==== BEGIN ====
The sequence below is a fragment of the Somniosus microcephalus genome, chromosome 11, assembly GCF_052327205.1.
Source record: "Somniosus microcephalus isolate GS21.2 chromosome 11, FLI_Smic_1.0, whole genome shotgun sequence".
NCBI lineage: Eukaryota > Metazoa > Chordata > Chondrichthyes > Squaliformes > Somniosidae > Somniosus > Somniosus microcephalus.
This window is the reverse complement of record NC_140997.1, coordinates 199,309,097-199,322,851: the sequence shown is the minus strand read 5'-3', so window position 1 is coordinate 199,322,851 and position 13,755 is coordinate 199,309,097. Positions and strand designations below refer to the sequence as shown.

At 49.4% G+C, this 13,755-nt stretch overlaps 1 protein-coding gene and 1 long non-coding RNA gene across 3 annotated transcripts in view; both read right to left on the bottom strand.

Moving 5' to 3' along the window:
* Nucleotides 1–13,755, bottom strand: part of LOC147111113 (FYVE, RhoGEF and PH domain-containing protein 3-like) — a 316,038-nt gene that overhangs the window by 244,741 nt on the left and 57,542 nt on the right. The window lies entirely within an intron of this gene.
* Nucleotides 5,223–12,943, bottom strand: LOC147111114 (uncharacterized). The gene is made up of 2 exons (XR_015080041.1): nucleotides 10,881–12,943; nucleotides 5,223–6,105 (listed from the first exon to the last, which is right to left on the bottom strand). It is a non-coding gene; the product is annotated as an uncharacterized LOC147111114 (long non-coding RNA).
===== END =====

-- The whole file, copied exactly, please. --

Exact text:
The sequence below is a fragment of the Somniosus microcephalus genome, chromosome 11, assembly GCF_052327205.1.
Source record: "Somniosus microcephalus isolate GS21.2 chromosome 11, FLI_Smic_1.0, whole genome shotgun sequence".
NCBI lineage: Eukaryota > Metazoa > Chordata > Chondrichthyes > Squaliformes > Somniosidae > Somniosus > Somniosus microcephalus.
This window is the reverse complement of record NC_140997.1, coordinates 199,309,097-199,322,851: the sequence shown is the minus strand read 5'-3', so window position 1 is coordinate 199,322,851 and position 13,755 is coordinate 199,309,097. Positions and strand designations below refer to the sequence as shown.

At 49.4% G+C, this 13,755-nt stretch overlaps 1 protein-coding gene and 1 long non-coding RNA gene across 3 annotated transcripts in view; both read right to left on the bottom strand.

Moving 5' to 3' along the window:
* Nucleotides 1–13,755, bottom strand: part of LOC147111113 (FYVE, RhoGEF and PH domain-containing protein 3-like) — a 316,038-nt gene that overhangs the window by 244,741 nt on the left and 57,542 nt on the right. The window lies entirely within an intron of this gene.
* Nucleotides 5,223–12,943, bottom strand: LOC147111114 (uncharacterized). The gene is made up of 2 exons (XR_015080041.1): nucleotides 10,881–12,943; nucleotides 5,223–6,105 (listed from the first exon to the last, which is right to left on the bottom strand). It is a non-coding gene; the product is annotated as an uncharacterized LOC147111114 (long non-coding RNA).